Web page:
It is time for a showdown with Israel. With the policy of subsidizing Jewish settlements on the West Bank, the Israeli government of Prime Minister Benjamin Netanyahu is threatening not only the Israeli-Palestinian peace process but also the progress that has been made toward peace between Israel and its Arab neighbors - Egypt, Jordan, and even Syria.
The United States has too much invested in Israel and in the area, going back almost 50 years to the creation of the state of Israel, to allow this to happen without the most strenuous diplomatic efforts. This is separate from, but related to, withdrawal from Hebron.
The West Bank (the territory west of the Jordan River) is home to hundreds of thousands of Palestinian Arabs and hundreds of Israeli Jews. It was seized by Israel during the Six-Day War in 1967. The occupation continues in defiance of a 1967 United Nations Security Council resolution urging withdrawal.
At least since the Nixon administration, the United States has advocated a policy of land for peace, whereby Israel would withdraw from parts of the West Bank in return for solid political agreements. This was the foundation of the Oslo plan, which was accepted as the basis for negotiation by the previous Israeli government headed by the martyred Prime Minister Yitzhak Rabin. But this is precisely what Mr. Netanyahu's Likud Party has so much trouble accepting.
A part of Likud's concern - a part shared by all Israelis - has to do with security. That concern is met by land for peace plus the record of the United States in ensuring that Israel has the best military equipment. At times, it has seemed that the United States was the only friend Israel had. In the United Nations, the US used its veto in the Security Council and its influence in other bodies to ward off the more critical anti-Israeli resolutions.
In all of this, the United States paid a large price - in dollars for foreign aid and in political standing in the Muslim world.
The US got something in return - a strong and reliable ally in a volatile area. Israel showed notable restraint during the Persian Gulf war, and Israel has steadfastly supported unpopular US positions in the UN, sometimes at the cost of being in a lonely minority.
Grown-up with $3 billion a year
Israel is grown-up now. It has its own armaments industry. It has a standard of living in a class with Ireland and Spain. It is still getting about $3 billion a year in foreign aid from the United States. This is more than any other country.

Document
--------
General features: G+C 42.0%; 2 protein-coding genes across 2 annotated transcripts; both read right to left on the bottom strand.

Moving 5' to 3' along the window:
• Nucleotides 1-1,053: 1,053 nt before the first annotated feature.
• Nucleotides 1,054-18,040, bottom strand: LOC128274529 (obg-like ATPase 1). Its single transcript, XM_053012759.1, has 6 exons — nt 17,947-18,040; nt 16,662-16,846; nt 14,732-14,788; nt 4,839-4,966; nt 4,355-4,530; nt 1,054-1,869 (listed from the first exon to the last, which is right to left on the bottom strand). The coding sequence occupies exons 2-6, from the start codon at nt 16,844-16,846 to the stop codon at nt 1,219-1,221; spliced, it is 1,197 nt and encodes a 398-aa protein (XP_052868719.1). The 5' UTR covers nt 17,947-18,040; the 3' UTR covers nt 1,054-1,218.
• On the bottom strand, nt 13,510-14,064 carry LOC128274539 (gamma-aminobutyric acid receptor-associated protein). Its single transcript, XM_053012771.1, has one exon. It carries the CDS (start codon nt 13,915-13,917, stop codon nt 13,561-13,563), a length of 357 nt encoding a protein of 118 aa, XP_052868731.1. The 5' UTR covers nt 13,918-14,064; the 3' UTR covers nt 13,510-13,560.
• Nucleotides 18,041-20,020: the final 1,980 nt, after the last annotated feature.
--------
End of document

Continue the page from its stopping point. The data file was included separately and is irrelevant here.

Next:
A more troubling Likud concern about the West Bank than security stems from the Orthodox Jewish belief that Jews have a divine and inalienable right to Judea and Samaria, the Biblical terms for the area. A group of rabbis has even called on Israeli soldiers to disobey orders to withdraw.
Netanyahu's record suggests that what he really wants is to satisfy the concerns about both security and divine right by incorporating the West Bank into Israel and to disguise this by giving lip service to peace. He accuses the Palestinians of plotting violence while he himself is doing things to provoke violence. When this self-fulfilling prophecy comes true, Netanyahu will claim vindication even as he surveys the ruins that his policy produced.
Blaming the briefers
So accustomed have the Israelis become to their close relationship with the United States that they find it hard to take American criticism seriously. When President Clinton criticized the subsidies to West Bank settlers, an Israeli official suggested it was the result of a bad briefing by Mr. Clinton's subordinates.
One reason for this Israeli attitude is that Israel has usually been able to rely on its friends in the American Jewish community to use their legendary political clout to reverse any tendencies Washington might have to question Israeli policies. Already the chairmen of the Senate Foreign Relations and House International Relations Committees have weighed in with a letter to Netanyahu assuring him of their support.
What Jewish FOBs could do
But, as demonstrated by fund-raising in the recent election, Clinton also has friends in the American Jewish community. They are not without influence in Israel, as well as in Washington. And they have perhaps the greatest investment, both emotional and financial, in Israel's success. They could now render a great service to Israel, to the United States, and above all to the cause of peace by urging a change of policy on Israel.
Political accommodation between Israel and its neighbors will bring trade and social intercourse. These will create vested interests in peace. That is the path to real security.
Something else needs to be made clear. The United States cannot allow its foreign policy to be hostage to doctrinaire religious extremism, whether from conservative Orthodox Jews, Islamic fundamentalists, or evangelical Christians.
Pat M. Holt, former chief of staff of the Senate Foreign Relations Committee, writes on foreign affairs from Washington.